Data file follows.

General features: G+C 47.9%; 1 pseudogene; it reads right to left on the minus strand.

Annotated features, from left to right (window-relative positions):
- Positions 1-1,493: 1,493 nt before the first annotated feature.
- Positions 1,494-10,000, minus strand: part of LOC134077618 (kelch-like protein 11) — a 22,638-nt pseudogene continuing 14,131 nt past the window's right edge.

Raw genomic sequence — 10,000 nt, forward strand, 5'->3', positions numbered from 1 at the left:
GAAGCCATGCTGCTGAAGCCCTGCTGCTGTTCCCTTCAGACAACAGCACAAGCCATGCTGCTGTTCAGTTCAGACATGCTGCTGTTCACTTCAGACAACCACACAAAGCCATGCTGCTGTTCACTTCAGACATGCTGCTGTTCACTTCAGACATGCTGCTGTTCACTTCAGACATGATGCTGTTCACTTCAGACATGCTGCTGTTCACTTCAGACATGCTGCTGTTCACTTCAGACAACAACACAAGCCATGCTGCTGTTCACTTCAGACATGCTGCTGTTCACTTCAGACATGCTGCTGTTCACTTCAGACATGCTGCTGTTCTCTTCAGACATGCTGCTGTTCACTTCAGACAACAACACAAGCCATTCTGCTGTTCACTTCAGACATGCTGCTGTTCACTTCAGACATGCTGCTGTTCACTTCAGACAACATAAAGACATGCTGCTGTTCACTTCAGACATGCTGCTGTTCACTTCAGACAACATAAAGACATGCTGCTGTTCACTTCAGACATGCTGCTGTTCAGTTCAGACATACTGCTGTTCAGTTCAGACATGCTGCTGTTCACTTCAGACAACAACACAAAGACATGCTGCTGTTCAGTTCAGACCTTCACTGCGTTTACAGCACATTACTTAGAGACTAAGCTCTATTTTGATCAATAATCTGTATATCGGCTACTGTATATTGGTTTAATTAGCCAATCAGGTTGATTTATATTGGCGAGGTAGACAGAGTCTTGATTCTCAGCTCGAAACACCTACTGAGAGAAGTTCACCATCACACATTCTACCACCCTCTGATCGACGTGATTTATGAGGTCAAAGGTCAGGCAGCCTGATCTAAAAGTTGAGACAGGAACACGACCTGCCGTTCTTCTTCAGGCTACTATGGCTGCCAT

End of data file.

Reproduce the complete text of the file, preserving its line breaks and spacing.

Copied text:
General features: G+C 47.9%; 1 pseudogene; it reads right to left on the minus strand.

Annotated features, from left to right (window-relative positions):
- Positions 1-1,493: 1,493 nt before the first annotated feature.
- Positions 1,494-10,000, minus strand: part of LOC134077618 (kelch-like protein 11) — a 22,638-nt pseudogene continuing 14,131 nt past the window's right edge.

Raw genomic sequence — 10,000 nt, forward strand, 5'->3', positions numbered from 1 at the left:
GAAGCCATGCTGCTGAAGCCCTGCTGCTGTTCCCTTCAGACAACAGCACAAGCCATGCTGCTGTTCAGTTCAGACATGCTGCTGTTCACTTCAGACAACCACACAAAGCCATGCTGCTGTTCACTTCAGACATGCTGCTGTTCACTTCAGACATGCTGCTGTTCACTTCAGACATGATGCTGTTCACTTCAGACATGCTGCTGTTCACTTCAGACATGCTGCTGTTCACTTCAGACAACAACACAAGCCATGCTGCTGTTCACTTCAGACATGCTGCTGTTCACTTCAGACATGCTGCTGTTCACTTCAGACATGCTGCTGTTCTCTTCAGACATGCTGCTGTTCACTTCAGACAACAACACAAGCCATTCTGCTGTTCACTTCAGACATGCTGCTGTTCACTTCAGACATGCTGCTGTTCACTTCAGACAACATAAAGACATGCTGCTGTTCACTTCAGACATGCTGCTGTTCACTTCAGACAACATAAAGACATGCTGCTGTTCACTTCAGACATGCTGCTGTTCAGTTCAGACATACTGCTGTTCAGTTCAGACATGCTGCTGTTCACTTCAGACAACAACACAAAGACATGCTGCTGTTCAGTTCAGACCTTCACTGCGTTTACAGCACATTACTTAGAGACTAAGCTCTATTTTGATCAATAATCTGTATATCGGCTACTGTATATTGGTTTAATTAGCCAATCAGGTTGATTTATATTGGCGAGGTAGACAGAGTCTTGATTCTCAGCTCGAAACACCTACTGAGAGAAGTTCACCATCACACATTCTACCACCCTCTGATCGACGTGATTTATGAGGTCAAAGGTCAGGCAGCCTGATCTAAAAGTTGAGACAGGAACACGACCTGCCGTTCTTCTTCAGGCTACTATGGCTGCCAT